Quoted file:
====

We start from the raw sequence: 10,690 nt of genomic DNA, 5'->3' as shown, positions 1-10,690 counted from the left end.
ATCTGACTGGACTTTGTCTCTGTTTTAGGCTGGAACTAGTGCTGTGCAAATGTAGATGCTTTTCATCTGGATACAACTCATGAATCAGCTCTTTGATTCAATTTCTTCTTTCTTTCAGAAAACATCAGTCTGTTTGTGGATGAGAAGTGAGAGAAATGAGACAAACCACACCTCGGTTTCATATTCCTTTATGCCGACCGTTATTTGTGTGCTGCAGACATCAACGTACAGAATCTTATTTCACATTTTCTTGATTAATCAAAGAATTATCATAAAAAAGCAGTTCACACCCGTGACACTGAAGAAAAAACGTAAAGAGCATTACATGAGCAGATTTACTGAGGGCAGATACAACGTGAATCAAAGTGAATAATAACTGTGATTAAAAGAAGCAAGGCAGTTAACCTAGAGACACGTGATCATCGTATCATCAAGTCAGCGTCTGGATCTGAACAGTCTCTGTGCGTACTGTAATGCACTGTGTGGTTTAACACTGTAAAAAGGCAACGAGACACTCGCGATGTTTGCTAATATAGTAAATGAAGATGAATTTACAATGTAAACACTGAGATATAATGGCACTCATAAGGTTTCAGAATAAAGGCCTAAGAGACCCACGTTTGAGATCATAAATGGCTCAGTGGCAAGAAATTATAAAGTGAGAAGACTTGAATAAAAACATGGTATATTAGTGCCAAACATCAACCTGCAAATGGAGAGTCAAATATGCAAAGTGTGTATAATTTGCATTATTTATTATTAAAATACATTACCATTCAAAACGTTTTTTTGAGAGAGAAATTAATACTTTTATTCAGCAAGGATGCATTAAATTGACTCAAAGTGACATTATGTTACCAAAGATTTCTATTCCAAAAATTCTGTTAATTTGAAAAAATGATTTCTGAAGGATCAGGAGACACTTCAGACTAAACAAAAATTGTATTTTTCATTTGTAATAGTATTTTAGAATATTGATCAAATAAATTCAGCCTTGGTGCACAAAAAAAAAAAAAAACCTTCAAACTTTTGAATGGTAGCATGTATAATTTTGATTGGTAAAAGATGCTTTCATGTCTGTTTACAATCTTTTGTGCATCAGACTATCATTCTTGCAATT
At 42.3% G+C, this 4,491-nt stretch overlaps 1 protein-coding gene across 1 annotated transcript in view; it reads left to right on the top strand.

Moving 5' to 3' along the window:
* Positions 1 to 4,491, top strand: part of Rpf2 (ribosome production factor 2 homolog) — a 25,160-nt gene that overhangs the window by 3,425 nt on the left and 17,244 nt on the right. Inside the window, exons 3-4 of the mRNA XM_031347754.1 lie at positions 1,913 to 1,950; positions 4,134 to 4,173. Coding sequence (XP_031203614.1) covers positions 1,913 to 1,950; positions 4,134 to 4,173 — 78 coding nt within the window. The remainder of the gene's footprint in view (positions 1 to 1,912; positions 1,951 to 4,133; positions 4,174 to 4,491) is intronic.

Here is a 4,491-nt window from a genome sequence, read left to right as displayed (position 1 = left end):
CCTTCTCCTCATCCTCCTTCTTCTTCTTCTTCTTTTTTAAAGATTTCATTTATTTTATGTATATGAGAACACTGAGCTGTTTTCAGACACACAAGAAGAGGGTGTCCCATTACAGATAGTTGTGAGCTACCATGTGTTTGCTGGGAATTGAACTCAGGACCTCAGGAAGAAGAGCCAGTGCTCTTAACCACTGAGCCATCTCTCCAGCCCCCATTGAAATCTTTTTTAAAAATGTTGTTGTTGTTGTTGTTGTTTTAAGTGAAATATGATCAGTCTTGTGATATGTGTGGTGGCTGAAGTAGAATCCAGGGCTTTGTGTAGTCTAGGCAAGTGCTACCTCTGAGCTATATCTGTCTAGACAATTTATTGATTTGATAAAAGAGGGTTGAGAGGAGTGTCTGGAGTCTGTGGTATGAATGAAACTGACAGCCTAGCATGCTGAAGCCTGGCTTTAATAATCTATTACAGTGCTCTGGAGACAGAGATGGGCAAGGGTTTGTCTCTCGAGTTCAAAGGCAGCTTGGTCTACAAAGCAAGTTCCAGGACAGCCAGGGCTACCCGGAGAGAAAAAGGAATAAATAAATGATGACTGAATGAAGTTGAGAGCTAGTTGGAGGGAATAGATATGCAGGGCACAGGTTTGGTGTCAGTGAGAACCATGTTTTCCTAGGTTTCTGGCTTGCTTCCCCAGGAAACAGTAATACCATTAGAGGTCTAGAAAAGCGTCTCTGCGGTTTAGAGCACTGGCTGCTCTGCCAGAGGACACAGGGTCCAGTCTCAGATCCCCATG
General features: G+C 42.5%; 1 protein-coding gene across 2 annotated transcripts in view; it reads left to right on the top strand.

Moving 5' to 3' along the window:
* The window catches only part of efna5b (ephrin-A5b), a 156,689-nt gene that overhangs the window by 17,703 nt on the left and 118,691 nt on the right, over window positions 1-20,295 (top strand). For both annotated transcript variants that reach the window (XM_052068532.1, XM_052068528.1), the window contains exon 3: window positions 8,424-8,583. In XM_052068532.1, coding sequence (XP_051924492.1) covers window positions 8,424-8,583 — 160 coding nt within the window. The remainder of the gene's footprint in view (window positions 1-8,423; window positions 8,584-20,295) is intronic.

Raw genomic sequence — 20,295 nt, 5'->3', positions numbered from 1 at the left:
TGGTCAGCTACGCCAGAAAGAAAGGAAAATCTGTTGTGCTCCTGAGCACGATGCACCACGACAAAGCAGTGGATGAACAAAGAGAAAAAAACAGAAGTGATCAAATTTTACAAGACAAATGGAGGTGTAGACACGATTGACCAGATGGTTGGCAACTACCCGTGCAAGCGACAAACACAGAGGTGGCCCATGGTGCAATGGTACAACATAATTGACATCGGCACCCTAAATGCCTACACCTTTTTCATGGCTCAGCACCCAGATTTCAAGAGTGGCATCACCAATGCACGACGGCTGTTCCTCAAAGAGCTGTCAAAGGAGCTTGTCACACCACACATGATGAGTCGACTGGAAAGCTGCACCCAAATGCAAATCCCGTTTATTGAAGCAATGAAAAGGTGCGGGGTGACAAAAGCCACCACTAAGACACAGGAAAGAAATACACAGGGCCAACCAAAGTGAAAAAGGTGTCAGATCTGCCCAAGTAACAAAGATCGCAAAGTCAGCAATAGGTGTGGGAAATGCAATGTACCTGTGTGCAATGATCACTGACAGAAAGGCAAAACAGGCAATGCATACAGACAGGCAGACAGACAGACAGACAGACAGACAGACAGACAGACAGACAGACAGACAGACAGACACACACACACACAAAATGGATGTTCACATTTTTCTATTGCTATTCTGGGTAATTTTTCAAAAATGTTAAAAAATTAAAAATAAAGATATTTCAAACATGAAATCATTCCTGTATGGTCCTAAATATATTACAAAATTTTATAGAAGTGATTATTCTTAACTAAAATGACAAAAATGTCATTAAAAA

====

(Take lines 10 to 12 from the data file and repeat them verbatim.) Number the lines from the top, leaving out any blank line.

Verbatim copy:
* The window catches only part of efna5b (ephrin-A5b), a 156,689-nt gene that overhangs the window by 17,703 nt on the left and 118,691 nt on the right, over window positions 1-20,295 (top strand). For both annotated transcript variants that reach the window (XM_052068532.1, XM_052068528.1), the window contains exon 3: window positions 8,424-8,583. In XM_052068532.1, coding sequence (XP_051924492.1) covers window positions 8,424-8,583 — 160 coding nt within the window. The remainder of the gene's footprint in view (window positions 1-8,423; window positions 8,584-20,295) is intronic.

Raw genomic sequence — 20,295 nt, 5'->3', positions numbered from 1 at the left:
TGGTCAGCTACGCCAGAAAGAAAGGAAAATCTGTTGTGCTCCTGAGCACGATGCACCACGACAAAGCAGTGGATGAACAAAGAGAAAAAAACAGAAGTGATCAAATTTTACAAGACAAATGGAGGTGTAGACACGATTGACCAGATGGTTGGCAACTACCCGTGCAAGCGACAAACACAGAGGTGGCCCATGGTGCAATGGTACAACATAATTGACATCGGCACCCTAAATGCCTACACCTTTTTCATGGCTCAGCACCCAGATTTCAAGAGTGGCATCACCAATGCACGACGGCTGTTCCTCAAAGAGCTGTCAAAGGAGCTTGTCACACCACACATGATGAGTCGACTGGAAAGCTGCACCCAAATGCAAATCCCGTTTATTGAAGCAATGAAAAGGTGCGGGGTGACAAAAGCCACCACTAAGACACAGGAAAGAAATACACAGGGCCAACCAAAGTGAAAAAGGTGTCAGATCTGCCCAAGTAACAAAGATCGCAAAGTCAGCAATAGGTGTGGGAAATGCAATGTACCTGTGTGCAATGATCACTGACAGAAAGGCAAAACAGGCAATGCATACAGACAGGCAGACAGACAGACAGACAGACAGACAGACAGACAGACAGACAGACAGACAGACAGACACACACACACACAAAATGGATGTTCACATTTTTCTATTGCTATTCTGGGTAATTTTTCAAAAATGTTAAAAAATTAAAAATAAAGATATTTCAAACATGAAATCATTCCTGTATGGTCCTAAATATATTACAAAATTTTATAGAAGTGATTATTCTTAACTAAAATGACAAAAATGTCATTAAAAA